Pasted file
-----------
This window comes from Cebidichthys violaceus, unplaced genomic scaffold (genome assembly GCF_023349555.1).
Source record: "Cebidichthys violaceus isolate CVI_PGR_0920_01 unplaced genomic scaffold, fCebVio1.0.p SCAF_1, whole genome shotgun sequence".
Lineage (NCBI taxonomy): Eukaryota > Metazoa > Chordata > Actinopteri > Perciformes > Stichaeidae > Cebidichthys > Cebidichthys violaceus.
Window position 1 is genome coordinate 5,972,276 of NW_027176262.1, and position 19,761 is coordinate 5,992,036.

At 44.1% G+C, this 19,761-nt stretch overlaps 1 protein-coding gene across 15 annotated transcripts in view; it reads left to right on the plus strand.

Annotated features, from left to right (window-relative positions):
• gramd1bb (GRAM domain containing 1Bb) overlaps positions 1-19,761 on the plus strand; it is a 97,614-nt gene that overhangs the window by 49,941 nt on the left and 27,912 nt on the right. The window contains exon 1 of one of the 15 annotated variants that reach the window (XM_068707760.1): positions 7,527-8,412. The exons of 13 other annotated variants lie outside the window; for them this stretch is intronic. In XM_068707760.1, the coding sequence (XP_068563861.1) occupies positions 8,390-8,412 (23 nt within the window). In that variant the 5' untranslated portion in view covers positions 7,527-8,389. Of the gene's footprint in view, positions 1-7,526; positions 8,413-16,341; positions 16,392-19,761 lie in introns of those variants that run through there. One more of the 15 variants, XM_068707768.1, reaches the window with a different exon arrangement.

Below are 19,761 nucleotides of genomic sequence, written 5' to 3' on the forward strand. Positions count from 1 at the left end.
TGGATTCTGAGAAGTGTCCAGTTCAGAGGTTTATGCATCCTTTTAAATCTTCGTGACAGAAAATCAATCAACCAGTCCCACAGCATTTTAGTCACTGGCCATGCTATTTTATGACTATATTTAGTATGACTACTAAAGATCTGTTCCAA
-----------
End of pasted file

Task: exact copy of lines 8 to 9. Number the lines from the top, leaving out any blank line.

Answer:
Below are 19,761 nucleotides of genomic sequence, written 5' to 3' on the forward strand. Positions count from 1 at the left end.
TGGATTCTGAGAAGTGTCCAGTTCAGAGGTTTATGCATCCTTTTAAATCTTCGTGACAGAAAATCAATCAACCAGTCCCACAGCATTTTAGTCACTGGCCATGCTATTTTATGACTATATTTAGTATGACTACTAAAGATCTGTTCCAA